A unique blog dedicated to covering the worlds of book publishing and the news media, revealing creative ideas, practical strategies, interesting stories, and provocative opinions. Along the way, discover savvy but entertaining insights on book marketing, public relations, branding, and advertising from a veteran of two decades in the industry of book publishing publicity and marketing.
year I purchased a copy of The
Collector’s Book of Children’s Books by Eric Quayle, a 1971 edition from
Strand Book Store in New York City. It’s
a wonderful history of children’s books.
Coming to life, through its over-sized pages were Aesop’s Fables, Uncle Tom’s Cabin, Huckleberry Finn, The Jungle Book, and
Voyages of Dr. Dolittle Which childhood memory rushes back to you just at
the mention of such illuminary books?
up with books as the centerpiece of fantasy and escape may be a thing of the
past for most. Today’s child has the
Internet, television, movies, theater and a downloadable catalog of
entertainment and information that’s mind-boggling. As we look back at some of the classics for
kids, we harken back to a lost era when these books brought an ephemeral,
elusive pleasure to children.
Here are some insightful excerpts from the book:
provide one of the most fruitful ways in which a child can increase his
knowledge of the world and extend his vocabulary to include a diverse and
exotic mixture of places and things to which he would otherwise remain a
after the novels and romances of adult life have faded and been forgotten, the
simple stories and tales we read in childhood live on in our hearts. Who ever forgets The Story of the Three Bears, the tale of Jack the Giant Killer, or the plots of Rumplestiltzkin, Cinderella, or The
Wizard of Oz? The nursery rhymes and
fairy-tales we first heard in the tucked-up-in-bed security of early youth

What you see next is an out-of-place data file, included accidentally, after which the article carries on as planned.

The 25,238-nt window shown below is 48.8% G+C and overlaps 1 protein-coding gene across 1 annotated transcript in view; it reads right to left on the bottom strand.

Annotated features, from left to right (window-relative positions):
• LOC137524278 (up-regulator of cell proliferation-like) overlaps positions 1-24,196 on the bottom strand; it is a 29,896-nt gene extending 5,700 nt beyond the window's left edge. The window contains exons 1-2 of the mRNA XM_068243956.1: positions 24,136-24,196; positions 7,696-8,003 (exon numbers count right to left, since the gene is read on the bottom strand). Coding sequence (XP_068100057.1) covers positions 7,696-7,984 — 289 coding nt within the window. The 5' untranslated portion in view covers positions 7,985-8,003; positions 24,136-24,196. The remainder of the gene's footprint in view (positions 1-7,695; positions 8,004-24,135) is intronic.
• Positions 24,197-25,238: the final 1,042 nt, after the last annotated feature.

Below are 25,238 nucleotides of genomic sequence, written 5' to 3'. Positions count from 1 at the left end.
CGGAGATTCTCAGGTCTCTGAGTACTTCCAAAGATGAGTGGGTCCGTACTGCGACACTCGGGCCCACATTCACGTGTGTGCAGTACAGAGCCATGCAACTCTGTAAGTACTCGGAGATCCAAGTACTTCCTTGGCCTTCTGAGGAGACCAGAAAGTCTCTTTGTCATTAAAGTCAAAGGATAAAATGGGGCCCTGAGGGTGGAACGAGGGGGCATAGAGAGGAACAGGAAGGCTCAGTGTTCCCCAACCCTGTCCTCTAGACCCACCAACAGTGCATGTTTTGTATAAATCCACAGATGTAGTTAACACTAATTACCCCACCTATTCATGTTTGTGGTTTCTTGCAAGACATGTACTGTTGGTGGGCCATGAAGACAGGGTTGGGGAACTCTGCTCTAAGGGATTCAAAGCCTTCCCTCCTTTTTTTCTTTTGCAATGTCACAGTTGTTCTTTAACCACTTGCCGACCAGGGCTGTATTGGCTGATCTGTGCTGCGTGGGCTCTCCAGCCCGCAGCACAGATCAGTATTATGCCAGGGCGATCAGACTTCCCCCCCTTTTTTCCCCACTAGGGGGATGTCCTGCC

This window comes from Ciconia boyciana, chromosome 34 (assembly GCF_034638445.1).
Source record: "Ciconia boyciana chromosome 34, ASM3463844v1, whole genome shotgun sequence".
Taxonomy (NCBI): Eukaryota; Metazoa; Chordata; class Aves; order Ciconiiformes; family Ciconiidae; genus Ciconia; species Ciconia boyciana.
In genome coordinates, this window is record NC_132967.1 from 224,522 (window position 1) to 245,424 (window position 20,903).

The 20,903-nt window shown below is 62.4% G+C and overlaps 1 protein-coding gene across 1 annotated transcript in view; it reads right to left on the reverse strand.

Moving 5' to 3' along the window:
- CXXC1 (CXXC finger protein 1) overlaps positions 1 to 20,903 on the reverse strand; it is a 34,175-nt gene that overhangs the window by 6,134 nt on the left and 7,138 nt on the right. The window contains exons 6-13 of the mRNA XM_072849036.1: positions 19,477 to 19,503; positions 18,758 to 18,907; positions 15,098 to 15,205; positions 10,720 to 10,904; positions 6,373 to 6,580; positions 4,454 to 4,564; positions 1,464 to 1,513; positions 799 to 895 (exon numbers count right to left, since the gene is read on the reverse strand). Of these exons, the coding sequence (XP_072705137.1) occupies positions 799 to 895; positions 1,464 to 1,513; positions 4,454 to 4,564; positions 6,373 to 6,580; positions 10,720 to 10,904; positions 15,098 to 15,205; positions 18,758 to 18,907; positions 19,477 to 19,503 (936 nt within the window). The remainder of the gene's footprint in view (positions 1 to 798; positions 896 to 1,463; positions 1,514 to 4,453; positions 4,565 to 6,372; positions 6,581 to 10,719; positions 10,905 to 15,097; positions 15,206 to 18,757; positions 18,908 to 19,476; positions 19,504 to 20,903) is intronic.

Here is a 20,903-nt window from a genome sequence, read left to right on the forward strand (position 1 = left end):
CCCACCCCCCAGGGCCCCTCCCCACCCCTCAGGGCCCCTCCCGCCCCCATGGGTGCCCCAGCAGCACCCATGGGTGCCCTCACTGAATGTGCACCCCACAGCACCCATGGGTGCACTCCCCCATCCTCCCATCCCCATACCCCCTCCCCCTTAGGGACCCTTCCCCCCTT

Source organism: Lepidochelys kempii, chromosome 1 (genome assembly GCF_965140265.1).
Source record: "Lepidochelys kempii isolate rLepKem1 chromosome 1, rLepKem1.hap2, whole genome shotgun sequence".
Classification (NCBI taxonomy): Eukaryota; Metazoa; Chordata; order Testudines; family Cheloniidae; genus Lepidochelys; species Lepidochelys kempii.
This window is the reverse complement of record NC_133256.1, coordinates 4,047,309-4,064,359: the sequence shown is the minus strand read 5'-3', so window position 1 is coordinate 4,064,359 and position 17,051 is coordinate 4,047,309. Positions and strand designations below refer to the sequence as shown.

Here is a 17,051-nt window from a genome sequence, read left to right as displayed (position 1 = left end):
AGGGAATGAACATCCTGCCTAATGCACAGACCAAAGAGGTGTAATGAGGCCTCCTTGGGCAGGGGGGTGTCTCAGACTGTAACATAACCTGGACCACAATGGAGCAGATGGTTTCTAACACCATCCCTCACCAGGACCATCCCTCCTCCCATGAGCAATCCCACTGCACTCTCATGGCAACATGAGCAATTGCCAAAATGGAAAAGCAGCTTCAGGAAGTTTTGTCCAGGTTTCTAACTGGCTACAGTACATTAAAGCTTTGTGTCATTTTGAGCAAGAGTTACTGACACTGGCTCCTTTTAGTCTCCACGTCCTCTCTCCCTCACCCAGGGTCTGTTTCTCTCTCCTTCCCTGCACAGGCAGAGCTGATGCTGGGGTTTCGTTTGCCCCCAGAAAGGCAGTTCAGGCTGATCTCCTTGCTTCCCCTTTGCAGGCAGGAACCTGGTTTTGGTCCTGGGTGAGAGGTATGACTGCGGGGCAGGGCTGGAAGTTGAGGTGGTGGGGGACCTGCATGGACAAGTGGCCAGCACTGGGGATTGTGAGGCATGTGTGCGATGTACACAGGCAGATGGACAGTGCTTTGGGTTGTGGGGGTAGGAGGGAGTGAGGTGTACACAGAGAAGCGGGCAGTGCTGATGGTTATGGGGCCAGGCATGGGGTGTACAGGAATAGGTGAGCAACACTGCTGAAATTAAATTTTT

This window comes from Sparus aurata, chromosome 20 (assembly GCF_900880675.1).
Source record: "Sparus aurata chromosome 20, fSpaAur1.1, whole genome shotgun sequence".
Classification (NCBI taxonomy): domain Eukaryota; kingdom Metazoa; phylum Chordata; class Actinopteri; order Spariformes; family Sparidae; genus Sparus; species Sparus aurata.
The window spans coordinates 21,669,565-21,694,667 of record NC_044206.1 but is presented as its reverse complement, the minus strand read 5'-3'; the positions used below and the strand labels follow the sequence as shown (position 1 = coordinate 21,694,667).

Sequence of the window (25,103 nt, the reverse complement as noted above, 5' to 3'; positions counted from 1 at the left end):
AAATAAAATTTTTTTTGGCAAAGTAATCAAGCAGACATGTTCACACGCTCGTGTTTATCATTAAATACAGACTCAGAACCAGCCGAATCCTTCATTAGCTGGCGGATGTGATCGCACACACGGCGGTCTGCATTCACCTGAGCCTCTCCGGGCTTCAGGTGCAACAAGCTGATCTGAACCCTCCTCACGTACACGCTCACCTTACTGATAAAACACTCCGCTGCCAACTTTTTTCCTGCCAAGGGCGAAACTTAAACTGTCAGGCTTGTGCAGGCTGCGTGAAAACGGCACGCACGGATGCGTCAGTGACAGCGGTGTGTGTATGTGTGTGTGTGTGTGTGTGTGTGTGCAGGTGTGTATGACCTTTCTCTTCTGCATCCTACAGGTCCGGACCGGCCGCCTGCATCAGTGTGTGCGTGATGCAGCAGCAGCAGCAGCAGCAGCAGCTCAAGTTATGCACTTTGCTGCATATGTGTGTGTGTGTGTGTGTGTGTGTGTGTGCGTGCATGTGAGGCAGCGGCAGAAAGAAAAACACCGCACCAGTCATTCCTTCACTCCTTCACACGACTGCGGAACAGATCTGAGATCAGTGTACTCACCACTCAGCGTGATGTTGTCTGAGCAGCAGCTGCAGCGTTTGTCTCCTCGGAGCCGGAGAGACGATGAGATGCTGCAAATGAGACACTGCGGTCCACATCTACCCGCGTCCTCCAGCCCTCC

continue to exert a fascination throughout life, the words and phrases etching
themselves in the memory for instant recall at any time or place. They colour our literary consciousness, and
are repeated as fables to the eager young listeners who re-create the image of
ourselves so many years ago. Just to
hear again the magic words Once upon a time… with all the breath-taking
anticipation they inspire, is to crowd the mind with the lost delights of
childhood and conjure up a picture of never-never land of make-believe and
fantasy. Once, a long time ago, all of
us lived there and believed it to be true.
This is the story of the little books that made us believe; and probably
brought us more happiness and peace of mind than anything we have ever read
publishing began to develop in a way we recognize today with the appearance of
sophisticated and worldly-wise fiction for adults and books of amusement and
entertainment for children. Both these
phenomena occurred in the 1740s, the former with the appearance of the first
‘true’ novel in English, Pamela; or, Virtue Rewarded, 4 vols. 1741-2, by
Samuel Richardson (1689-1761), a book discussed in the companion volume to this
present work; and the latter with the publication by John Newbery of his first
book for children in 1744. Brief mention
must be made of Thomas Boreman, a publisher of children’s books, who sold them
from his shop at the ‘Boot and Crown’, and from a temporary stall erected with
those of other traders within the Guildhall, London. A
Description of a Great Variety ofAnimals,
and Vegetables…especially for the
Entertainment of Youth, 1736, and The
Gigantick History of the two famous Giants…in Guildhall, 2 vols. 1740 shows